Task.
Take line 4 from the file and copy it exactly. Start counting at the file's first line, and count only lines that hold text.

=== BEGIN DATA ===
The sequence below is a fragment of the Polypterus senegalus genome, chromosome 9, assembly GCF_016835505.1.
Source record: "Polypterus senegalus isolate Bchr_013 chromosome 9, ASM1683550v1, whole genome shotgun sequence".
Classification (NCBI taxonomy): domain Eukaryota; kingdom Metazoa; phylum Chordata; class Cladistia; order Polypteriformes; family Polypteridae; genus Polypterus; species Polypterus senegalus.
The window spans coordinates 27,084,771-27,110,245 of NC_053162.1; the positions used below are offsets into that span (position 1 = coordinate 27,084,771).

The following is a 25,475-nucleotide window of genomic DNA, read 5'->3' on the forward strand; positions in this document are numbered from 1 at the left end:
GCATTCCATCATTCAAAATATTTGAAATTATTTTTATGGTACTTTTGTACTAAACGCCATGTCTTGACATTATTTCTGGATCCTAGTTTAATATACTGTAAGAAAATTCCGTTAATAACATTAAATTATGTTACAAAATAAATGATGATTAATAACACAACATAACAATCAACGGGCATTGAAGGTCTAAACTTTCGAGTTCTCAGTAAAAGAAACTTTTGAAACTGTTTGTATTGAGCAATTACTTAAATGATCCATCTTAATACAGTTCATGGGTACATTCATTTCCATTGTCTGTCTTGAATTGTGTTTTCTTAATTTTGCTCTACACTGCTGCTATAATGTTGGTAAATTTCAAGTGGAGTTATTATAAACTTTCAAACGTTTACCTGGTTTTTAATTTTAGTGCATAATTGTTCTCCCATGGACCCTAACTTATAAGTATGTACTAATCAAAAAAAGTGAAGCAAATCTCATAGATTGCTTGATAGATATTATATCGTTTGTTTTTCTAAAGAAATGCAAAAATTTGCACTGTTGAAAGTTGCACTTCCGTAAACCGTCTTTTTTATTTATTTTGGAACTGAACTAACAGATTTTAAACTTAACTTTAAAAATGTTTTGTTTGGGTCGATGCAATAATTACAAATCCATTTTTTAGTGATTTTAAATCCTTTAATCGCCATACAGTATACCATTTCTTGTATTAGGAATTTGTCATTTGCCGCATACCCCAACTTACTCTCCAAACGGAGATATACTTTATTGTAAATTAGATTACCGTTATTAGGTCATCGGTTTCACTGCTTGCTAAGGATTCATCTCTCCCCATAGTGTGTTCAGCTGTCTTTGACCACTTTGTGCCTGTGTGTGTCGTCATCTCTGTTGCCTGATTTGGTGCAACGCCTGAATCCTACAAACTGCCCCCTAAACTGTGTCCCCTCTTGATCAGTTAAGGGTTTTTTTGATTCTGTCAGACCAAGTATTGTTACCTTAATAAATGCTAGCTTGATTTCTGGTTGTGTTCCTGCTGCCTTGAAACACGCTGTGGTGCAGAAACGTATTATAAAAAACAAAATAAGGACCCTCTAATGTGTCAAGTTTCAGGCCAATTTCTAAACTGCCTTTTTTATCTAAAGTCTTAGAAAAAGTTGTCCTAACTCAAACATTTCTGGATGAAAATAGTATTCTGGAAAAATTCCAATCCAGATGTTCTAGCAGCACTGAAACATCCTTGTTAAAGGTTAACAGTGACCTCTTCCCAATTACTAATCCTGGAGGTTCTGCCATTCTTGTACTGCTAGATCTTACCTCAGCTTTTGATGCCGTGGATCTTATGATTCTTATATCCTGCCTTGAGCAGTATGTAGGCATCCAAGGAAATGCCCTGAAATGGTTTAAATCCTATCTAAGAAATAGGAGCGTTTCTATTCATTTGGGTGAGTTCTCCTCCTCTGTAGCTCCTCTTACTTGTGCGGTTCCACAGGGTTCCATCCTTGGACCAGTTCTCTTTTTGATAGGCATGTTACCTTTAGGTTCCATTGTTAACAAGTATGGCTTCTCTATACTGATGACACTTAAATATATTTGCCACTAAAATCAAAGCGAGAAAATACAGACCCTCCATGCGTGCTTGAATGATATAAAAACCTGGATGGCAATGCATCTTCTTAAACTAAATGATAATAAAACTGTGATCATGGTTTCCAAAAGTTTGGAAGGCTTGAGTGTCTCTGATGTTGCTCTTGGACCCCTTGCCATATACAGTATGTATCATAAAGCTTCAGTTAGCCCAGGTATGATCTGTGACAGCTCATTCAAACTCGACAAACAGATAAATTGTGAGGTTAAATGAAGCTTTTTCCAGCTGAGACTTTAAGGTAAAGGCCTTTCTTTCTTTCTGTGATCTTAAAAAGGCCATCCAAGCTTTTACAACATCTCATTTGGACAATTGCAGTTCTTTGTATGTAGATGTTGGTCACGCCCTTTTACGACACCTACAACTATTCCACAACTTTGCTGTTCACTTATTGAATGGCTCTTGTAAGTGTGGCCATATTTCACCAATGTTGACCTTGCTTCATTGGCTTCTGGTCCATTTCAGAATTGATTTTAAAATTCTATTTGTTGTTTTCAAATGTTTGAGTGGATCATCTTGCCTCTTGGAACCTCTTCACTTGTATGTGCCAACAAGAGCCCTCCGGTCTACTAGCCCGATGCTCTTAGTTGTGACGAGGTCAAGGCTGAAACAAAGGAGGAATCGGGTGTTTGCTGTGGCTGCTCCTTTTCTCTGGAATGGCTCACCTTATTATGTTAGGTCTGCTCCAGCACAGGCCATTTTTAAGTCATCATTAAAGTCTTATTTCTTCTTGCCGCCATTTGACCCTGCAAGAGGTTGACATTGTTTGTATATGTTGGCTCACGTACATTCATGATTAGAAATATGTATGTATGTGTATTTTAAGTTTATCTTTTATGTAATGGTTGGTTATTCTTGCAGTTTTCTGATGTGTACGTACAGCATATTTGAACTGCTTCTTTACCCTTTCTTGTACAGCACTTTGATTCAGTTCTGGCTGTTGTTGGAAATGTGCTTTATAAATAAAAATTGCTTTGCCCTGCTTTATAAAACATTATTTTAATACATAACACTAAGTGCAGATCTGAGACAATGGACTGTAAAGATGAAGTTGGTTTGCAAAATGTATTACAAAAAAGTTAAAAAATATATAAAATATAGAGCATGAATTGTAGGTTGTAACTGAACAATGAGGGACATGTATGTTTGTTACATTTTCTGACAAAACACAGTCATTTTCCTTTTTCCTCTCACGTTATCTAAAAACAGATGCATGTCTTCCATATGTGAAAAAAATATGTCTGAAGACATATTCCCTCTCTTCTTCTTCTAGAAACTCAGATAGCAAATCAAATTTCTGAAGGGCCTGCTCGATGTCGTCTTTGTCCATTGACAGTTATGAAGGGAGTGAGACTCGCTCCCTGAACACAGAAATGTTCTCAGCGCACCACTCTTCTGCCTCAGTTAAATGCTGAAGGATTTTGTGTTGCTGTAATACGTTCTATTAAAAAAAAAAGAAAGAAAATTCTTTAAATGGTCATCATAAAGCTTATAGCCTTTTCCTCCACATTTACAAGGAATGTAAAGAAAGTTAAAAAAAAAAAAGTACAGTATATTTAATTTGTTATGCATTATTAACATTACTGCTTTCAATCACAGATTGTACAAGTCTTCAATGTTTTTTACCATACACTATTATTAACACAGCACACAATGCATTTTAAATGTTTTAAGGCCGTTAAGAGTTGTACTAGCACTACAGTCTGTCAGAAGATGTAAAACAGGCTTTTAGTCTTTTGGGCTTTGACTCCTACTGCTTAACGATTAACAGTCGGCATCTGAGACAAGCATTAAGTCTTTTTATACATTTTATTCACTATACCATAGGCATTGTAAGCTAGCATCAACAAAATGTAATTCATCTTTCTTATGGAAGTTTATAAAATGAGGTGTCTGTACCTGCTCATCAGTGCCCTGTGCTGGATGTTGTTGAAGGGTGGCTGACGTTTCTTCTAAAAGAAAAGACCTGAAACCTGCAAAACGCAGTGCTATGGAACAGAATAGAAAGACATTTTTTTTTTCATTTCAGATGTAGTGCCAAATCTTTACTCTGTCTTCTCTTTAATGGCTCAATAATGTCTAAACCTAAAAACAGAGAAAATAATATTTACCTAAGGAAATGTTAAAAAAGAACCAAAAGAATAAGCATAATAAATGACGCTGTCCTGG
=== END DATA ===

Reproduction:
The window spans coordinates 27,084,771-27,110,245 of NC_053162.1; the positions used below are offsets into that span (position 1 = coordinate 27,084,771).